Ethical Principles Of Professional Practice In Psychology
Professional practice in psychology requires an accurate knowledge and application of ethical decision making. Further, it is the psychologists’ responsibility to plan effectively, implement, and evaluate their practice decisions in recognizing and assessing ethical dilemmas. In particular, case study 1 identifies a dilemma involving ethics, the law, and values. However, Kitchener and Anderson (2011) present ethical principles involving the values of autonomy, beneficence, non-maleficence, fidelity, and justice as guidance in reaching effective ethical decisions. In the case, the parents’ insistence to participate in the treatment denies the client’s autonomy, especially considering her age. More so, it presents a challenge in observing the legal obligations following the court order and upholding clients’ confidentiality. In this way, reaching an ethical decision involves incorporating Kitchener and Anderson (2011) principles. In particular, issuing the client with an informed consent detailing the limits of confidentiality will help resolve the legal and ethical conflict. Further, reinforcing the clients’ independence in the treatment promotes beneficence and autonomy improving recovery. Multiple relationships in the profession are a significant factor in generating ethical conflict for the psychologist. According to Lungo (2014), it creates a complex challenge developing from the interconnected nature of human relationships. Here, the interconnectedness of personal and professional lives affects the ethical outcomes of treatment having considered the professional and client relationship as fundamental to a successful psychotherapy.
In this regard, case study 2 presents an incident of multiple relationships between the clients’ brother who schedules the appointment and the psychologist. In particular, it presents the dilemma of performing either the nonprofessional role of a friend or professional as a therapist. Here, the conflicting roles create entanglement limiting the effectiveness of the therapy, escalating the clients’ harm, and risk of ethical charges. More so, it presents a challenge in observing the clients’ autonomy following the brother’s involvement and existing friendship with the psychologist. Therefore, it is prudent for the psychologist to follow provided guidelines in assessing the potential harm and benefits of entering this relationship. The outcomes of the assessment will determine the appropriate action observing both professional conduct and client well-being.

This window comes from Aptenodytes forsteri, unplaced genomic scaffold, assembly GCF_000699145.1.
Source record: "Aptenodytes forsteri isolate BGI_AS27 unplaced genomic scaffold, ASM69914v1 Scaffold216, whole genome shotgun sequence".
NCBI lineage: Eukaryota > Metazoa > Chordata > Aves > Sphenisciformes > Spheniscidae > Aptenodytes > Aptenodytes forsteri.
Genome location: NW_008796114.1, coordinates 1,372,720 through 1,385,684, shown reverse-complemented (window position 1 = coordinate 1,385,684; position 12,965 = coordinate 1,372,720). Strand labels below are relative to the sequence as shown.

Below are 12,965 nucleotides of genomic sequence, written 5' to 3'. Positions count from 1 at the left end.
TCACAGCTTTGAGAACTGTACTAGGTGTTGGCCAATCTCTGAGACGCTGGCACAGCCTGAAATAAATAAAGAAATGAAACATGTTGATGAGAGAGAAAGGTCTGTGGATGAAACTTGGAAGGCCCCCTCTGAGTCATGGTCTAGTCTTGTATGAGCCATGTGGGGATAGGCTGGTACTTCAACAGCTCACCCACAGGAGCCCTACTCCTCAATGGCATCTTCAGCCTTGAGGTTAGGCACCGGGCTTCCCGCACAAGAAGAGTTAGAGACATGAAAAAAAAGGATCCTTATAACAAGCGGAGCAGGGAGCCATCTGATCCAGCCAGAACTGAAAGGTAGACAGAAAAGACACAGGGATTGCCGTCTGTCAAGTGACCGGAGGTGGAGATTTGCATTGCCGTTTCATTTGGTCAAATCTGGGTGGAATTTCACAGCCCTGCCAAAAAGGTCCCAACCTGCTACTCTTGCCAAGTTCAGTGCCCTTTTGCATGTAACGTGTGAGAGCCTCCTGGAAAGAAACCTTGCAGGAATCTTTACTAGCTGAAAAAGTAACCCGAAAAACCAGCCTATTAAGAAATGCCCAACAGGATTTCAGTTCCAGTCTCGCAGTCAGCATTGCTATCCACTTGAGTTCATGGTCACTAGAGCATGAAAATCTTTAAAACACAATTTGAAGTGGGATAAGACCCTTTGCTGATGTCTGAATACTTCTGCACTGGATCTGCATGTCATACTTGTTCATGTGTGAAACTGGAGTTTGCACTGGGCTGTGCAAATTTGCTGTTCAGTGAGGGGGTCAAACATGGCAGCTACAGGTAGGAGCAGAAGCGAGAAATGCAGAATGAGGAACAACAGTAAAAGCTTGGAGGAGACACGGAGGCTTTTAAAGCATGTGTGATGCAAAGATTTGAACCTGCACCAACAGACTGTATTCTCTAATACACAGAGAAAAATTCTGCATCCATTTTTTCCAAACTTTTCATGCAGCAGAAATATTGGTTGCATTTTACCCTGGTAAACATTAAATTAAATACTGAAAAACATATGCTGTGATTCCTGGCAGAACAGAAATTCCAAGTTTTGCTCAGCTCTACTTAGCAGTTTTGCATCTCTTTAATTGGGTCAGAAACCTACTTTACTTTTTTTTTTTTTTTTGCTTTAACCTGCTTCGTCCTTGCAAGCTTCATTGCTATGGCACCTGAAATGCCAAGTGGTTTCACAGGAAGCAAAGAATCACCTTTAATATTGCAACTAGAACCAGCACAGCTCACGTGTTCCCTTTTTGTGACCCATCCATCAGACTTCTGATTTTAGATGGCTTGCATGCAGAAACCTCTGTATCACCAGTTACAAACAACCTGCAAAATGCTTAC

Focusing on client well-being in exercising ethical decision making, an imperative sector concerns the case of a minor. This is the situation presented in Case Study 3 involving a minor as the client. The case identifies potential issues including the fostering an effective client-relationship considering the minor objection to consent to counsel, parental rights, and an overarching concern on the clients’ welfare and rights. Based on Birrell and Bruns (2016), the American Counseling Association (ACA) code of ethics provides step-wise approaches in reaching ethical decisions. These approaches focus on facilitating the clients’ growth and development while establishing a healthy client-psychologist relationship. Therefore, applying the model to the case requires a careful examination of the problem by identifying who is the primary client. Moreover, it requires an evaluation of protecting the confidentiality of the client while protecting their welfare and rights. In this case, clarifying the implications of the informed consent to the concerned parties will efficiently establish a collaborative relationship among the concerned parties.
The ACA code of ethics provides comprehensive guidelines on prohibited non-counseling roles and relationships. In particular, the code prohibits psychologists from engaging in counseling relationships with friends where impaired objectivity is likely. However, Birrell and Bruns (2016) note that the code encourages interactive processes involving dual relationships, informed consent, honoring clients’ culture, and termination of therapy. Examining the details presented in Case Study 4 ascertains no existing friendship between the client and the therapist. However, their interaction is likely to develop a dual relationship combining a professional and nonprofessional relation. As such, potential issues include the objectivity of the psychologist, confidentiality, legal obligation, and legal charges. Here, appropriate action would involve evaluating the benefits and negative consequences of extending the counseling boundary. Also, taking appropriate precautions like documenting boundary extensions and informed consent are effective strategies in preserving objectivity, and autonomy, respectively.